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Articles tagged with Chef Jeff Henderson

Chef Jeff: From the streets to the stove

If the school board members attending NSBA’s 23nd Annual Fellowship Gathering were a bit sleepy early Sunday morning, they were instantly revived by the compelling story of its featured speaker, Jeff Henderson.

Known simply as “Chef Jeff,” Henderson’s journey from the streets to the stove was an inspiring, humorous, and rousing story about the power of potential.

Wearing a white chef’s jackets and jeans, Henderson mesmerized the audience as he detailed his circuitous route to fame. Growing up in southeast Los Angeles, he said he came from a traditional family by his neighborhood’s standards. His father had left, his mother worked two jobs, and neither they nor their parents had gotten an education.

“I grew up in a home where there was never was a fruit bowl on the table, and where you’d open up the refrigerator and sometimes there was no food,” Henderson said. To make ends meet, his mother resorted to drastic measures, turning to prostitution.

“Imagine being a little boy and seeing different men come out of his mother’s bedroom,” Henderson said. “The greatest atrocity any mother [can commit], including my mother, is to tell a young boy that you are the man of the house.”

With the weight of the world on his young shoulders, Henderson said he couldn’t concentrate in school and his teachers, many of them unfamiliar with the experiences of poverty, couldn’t relate. As a result, they couldn’t get him to buy in to education.

“I went to school and I saw all these honor kids, who got straight A’s and their pictures put on the wall,” he said. “What do you think it does to the self-esteem of person like me? I said ‘Why should I go to school?’ Nobody’s got my back; nobody told me I had potential.”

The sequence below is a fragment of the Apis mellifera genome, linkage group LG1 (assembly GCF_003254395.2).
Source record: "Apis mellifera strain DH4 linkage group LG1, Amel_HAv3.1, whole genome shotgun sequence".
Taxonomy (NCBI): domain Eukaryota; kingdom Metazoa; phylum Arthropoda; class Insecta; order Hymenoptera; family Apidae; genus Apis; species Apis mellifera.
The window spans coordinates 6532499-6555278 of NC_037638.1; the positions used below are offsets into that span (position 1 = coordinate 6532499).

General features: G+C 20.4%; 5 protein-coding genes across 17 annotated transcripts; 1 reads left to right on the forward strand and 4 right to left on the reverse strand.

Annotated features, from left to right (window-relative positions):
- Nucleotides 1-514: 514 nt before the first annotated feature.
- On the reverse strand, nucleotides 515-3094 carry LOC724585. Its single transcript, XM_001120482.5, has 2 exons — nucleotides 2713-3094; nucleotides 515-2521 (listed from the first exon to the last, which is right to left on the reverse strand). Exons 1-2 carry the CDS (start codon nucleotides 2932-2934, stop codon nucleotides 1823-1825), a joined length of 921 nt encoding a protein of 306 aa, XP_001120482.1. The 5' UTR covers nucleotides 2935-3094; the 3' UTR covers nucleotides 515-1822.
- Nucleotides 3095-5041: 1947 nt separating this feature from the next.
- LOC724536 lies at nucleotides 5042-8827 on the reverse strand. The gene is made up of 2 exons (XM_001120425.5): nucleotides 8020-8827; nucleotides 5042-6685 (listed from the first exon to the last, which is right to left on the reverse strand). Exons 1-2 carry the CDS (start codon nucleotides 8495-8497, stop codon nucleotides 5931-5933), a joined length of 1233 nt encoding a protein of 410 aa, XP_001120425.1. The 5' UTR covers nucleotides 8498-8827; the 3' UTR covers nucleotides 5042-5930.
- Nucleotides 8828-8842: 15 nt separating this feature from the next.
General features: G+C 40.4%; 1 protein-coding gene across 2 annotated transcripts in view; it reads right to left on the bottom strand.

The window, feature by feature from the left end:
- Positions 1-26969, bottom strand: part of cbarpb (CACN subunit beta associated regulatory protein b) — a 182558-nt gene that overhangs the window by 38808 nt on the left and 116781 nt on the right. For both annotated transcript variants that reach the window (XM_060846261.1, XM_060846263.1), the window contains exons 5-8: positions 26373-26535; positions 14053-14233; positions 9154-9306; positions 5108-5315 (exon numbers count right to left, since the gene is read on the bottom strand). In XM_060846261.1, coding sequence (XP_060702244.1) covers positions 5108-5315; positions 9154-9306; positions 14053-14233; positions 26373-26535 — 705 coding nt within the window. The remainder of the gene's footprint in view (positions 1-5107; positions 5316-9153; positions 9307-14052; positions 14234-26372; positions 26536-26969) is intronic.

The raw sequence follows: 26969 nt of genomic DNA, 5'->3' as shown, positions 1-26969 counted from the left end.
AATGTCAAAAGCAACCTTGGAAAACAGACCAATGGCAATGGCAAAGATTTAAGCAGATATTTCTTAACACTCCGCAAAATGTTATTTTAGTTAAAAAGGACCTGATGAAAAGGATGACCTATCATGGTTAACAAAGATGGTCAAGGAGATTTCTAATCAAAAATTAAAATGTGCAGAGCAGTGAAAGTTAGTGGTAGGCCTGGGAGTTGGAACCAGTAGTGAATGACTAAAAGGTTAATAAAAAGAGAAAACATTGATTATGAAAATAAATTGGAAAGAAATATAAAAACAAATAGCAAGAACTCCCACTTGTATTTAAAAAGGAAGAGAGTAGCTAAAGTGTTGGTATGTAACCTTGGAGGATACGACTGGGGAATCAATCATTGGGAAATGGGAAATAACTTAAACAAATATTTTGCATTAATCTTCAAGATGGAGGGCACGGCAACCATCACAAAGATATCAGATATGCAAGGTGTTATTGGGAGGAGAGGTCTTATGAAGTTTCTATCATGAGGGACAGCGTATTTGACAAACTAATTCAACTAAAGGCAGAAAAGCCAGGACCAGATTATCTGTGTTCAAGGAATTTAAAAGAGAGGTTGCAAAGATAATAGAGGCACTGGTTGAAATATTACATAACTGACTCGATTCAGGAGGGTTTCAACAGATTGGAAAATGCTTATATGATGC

Everyone that is, except the hustlers in his neighborhood.


“It was the homeboys who paid attention to me, who taught me how to make money. They gave me a pat on the back and told me I had potential,” he said. By the age of 19, Henderson took his gift for gab and natural marketing abilities and became a millionaire selling drugs. Five years later, he was nabbed for drug peddling and sent to prison for nearly a decade.

“I was blessed to be indicted by the federal government and sent to prison,” Henderson said. “I got rescued from the streets.”

Federal prison nets a higher-end of convicts, Henderson said, eliciting laughter. He served time alongside judges, CEOs, and hedge fund managers, who taught business courses, marketing, and public relations. Henderson even joined Toastmasters while in prison.

“I became an intellectual ‘jacker.’ I robbed information and knowledge,” he said. Henderson took the same intense inquisitiveness to the prison kitchen, where he became the number one cook and baker after six months.